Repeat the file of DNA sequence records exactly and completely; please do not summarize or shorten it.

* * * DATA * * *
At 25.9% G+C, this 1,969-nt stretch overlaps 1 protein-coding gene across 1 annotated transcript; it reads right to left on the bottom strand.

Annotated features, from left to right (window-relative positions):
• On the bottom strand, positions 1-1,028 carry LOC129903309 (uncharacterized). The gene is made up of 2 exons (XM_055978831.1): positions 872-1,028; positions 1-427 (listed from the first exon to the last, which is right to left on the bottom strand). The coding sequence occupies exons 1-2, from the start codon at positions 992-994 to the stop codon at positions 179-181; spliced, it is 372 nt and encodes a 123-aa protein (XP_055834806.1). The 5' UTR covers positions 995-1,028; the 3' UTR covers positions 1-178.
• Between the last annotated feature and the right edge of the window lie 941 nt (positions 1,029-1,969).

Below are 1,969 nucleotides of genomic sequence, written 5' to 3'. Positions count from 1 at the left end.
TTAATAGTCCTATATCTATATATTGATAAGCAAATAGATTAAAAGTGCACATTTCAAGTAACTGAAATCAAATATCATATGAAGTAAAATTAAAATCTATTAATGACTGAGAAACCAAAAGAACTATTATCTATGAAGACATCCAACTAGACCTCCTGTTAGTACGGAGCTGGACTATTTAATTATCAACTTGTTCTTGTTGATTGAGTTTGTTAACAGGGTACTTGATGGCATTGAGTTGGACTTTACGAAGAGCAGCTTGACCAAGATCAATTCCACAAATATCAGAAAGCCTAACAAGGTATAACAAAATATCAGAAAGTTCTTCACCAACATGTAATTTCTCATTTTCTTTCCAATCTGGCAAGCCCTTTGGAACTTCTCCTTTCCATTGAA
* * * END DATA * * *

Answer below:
At 25.9% G+C, this 1,969-nt stretch overlaps 1 protein-coding gene across 1 annotated transcript; it reads right to left on the bottom strand.

Annotated features, from left to right (window-relative positions):
• On the bottom strand, positions 1-1,028 carry LOC129903309 (uncharacterized). The gene is made up of 2 exons (XM_055978831.1): positions 872-1,028; positions 1-427 (listed from the first exon to the last, which is right to left on the bottom strand). The coding sequence occupies exons 1-2, from the start codon at positions 992-994 to the stop codon at positions 179-181; spliced, it is 372 nt and encodes a 123-aa protein (XP_055834806.1). The 5' UTR covers positions 995-1,028; the 3' UTR covers positions 1-178.
• Between the last annotated feature and the right edge of the window lie 941 nt (positions 1,029-1,969).

Below are 1,969 nucleotides of genomic sequence, written 5' to 3'. Positions count from 1 at the left end.
TTAATAGTCCTATATCTATATATTGATAAGCAAATAGATTAAAAGTGCACATTTCAAGTAACTGAAATCAAATATCATATGAAGTAAAATTAAAATCTATTAATGACTGAGAAACCAAAAGAACTATTATCTATGAAGACATCCAACTAGACCTCCTGTTAGTACGGAGCTGGACTATTTAATTATCAACTTGTTCTTGTTGATTGAGTTTGTTAACAGGGTACTTGATGGCATTGAGTTGGACTTTACGAAGAGCAGCTTGACCAAGATCAATTCCACAAATATCAGAAAGCCTAACAAGGTATAACAAAATATCAGAAAGTTCTTCACCAACATGTAATTTCTCATTTTCTTTCCAATCTGGCAAGCCCTTTGGAACTTCTCCTTTCCATTGAA